As I sat through a lively group of architects, artists, industrial designers, and craftsman argue the virtues and vices of the furniture design industry the other night as part of SHOWPDX, I was struck by the fact that we are witnessing within product design, and perhaps other disciplines in general, a discord – perhaps discords of sorts – the discord between those that create as an expression (and call themselves artists), and those that create for someone else and someone else’s purpose (we’ll call this person a designer as a defacto term). Add into the mix the notion of mass production and industrial manufacturing and it all goes to hell in a handbasket very quickly. But why is that?
Perhaps the discord has always existed, perhaps it is exacerbated more now, than ever in our DYI/penny-
Meyer May House Dining Room
pinching economy. As an architect of training myself, I have felt the discord ever since architecture school when we were told that architects were ‘master craftsmen’. We were taught to create according to the principles of design – balance, unity, rhythm, emphasis, proportion. Frank Lloyd Wright was the epitome of total craftsman – even dictating what his clients should wear and eat on in their own dining rooms. He was accused at times of sneaking back into his clients’ homes and (re) arranging the furniture.
But what happened to the person that has to occupy that beauty? At what level does personal expression dictate how someone else has to live, feel, or think? What do you think the Meyer May family felt when they woke up to find their furniture re-arranged? (Hopefully they know what they signed up with Wright – his reputation as a control freak often proceeded him).
I think there’s a choice that is made when you set out to make something – be it a chair, a space, a painting, a whatever. It is either for yourself with your needs/agenda in mind, or it’s on the behalf of someone else’s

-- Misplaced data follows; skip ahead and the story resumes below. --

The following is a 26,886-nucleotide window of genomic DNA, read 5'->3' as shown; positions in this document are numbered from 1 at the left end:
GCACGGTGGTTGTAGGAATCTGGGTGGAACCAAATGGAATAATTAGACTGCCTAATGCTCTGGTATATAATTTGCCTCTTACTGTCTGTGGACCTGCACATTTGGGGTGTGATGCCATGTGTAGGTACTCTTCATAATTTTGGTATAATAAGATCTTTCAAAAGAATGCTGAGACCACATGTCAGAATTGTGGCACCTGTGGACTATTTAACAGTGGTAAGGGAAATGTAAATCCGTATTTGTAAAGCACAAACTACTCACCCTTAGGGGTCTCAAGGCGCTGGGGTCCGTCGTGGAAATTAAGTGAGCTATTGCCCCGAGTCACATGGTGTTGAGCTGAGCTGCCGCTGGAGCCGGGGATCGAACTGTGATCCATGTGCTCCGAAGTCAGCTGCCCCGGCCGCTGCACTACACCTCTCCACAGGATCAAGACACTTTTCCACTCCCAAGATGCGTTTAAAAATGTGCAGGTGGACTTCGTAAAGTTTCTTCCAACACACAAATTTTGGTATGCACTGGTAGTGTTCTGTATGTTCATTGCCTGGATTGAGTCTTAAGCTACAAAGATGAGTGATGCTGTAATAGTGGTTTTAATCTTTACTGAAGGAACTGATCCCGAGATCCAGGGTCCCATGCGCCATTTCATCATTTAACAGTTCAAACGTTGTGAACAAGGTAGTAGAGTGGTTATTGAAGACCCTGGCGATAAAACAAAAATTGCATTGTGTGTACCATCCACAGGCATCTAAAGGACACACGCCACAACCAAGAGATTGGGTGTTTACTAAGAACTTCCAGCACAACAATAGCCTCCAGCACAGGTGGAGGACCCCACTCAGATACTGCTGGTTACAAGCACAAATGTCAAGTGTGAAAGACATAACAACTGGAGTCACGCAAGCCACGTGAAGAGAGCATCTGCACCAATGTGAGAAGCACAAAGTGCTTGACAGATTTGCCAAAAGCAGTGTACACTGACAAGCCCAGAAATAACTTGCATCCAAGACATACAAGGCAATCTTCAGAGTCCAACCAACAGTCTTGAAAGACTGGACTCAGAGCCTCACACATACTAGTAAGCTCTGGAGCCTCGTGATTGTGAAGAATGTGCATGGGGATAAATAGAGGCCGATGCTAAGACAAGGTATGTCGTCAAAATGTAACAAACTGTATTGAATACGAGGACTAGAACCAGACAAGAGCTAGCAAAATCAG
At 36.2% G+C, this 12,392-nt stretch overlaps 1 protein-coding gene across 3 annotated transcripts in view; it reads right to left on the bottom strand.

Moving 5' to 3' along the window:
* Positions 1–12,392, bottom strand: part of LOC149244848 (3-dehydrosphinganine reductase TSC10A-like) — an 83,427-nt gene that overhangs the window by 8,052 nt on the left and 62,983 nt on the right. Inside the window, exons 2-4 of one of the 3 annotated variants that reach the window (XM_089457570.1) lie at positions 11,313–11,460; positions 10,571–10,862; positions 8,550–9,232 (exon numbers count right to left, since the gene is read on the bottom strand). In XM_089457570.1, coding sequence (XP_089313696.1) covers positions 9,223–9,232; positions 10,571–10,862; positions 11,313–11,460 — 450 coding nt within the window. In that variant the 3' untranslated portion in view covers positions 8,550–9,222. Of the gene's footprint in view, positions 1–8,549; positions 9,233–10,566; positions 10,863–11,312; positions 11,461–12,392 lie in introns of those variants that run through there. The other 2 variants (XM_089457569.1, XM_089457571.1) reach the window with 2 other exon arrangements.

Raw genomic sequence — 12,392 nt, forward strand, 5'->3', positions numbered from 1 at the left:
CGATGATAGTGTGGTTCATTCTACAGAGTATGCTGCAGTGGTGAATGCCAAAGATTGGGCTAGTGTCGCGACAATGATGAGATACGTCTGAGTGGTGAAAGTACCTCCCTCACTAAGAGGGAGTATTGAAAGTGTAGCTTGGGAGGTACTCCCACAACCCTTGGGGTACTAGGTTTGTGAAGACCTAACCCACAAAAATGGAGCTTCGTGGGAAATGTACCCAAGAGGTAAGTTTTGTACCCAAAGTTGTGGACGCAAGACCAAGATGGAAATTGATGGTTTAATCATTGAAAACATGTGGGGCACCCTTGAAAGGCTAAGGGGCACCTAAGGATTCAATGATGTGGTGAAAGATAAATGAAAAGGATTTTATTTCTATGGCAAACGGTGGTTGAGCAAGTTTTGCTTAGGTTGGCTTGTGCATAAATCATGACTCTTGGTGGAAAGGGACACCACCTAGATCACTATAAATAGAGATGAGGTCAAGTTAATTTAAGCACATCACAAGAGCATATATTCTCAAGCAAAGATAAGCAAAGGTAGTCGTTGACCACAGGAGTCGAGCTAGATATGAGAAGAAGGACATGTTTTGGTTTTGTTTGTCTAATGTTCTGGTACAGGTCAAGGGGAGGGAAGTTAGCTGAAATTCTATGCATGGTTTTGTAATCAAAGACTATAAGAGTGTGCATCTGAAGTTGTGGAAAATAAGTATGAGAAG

needs and agenda. Neither is ‘selling out’. In fact, I would like to do away with that term all together. But the choice should be a conscious one. And knowing when either is appropriate, is all the more important. When rallying against the market for not accepting your ‘art,’ I think we need to remember again its purpose. Neither are bad. But there is something to be said for working with the tide, rather than against it. In fact, I think Karim Rashid has a poetic way of talking about this. Someone who, at first glance, can easily be perceived as a blobitecture artist. But back to the hot button issue of manufacturing – he has chosen to understand its constraints (or freedoms), and work with them rather than against them:
Today poetic design is based on a plethora of complex criteria: human experience, social behaviors, global, economic and political issues, physical and mental interaction, form, vision, and a rigorous understanding and desire for contemporary culture. Manufacturing is based on another collective group of criteria: capital investment, market share, production ease, dissemination, growth, distribution, maintenance, service, performance, quality, ecological issues and sustainability. The combination of these factors shape our objects, inform our forms, our physical space, visual culture and our contemporary human experience. These quantitative constructs shape business, identity, brand and value. This is the business of beauty. (Karim Rashid)
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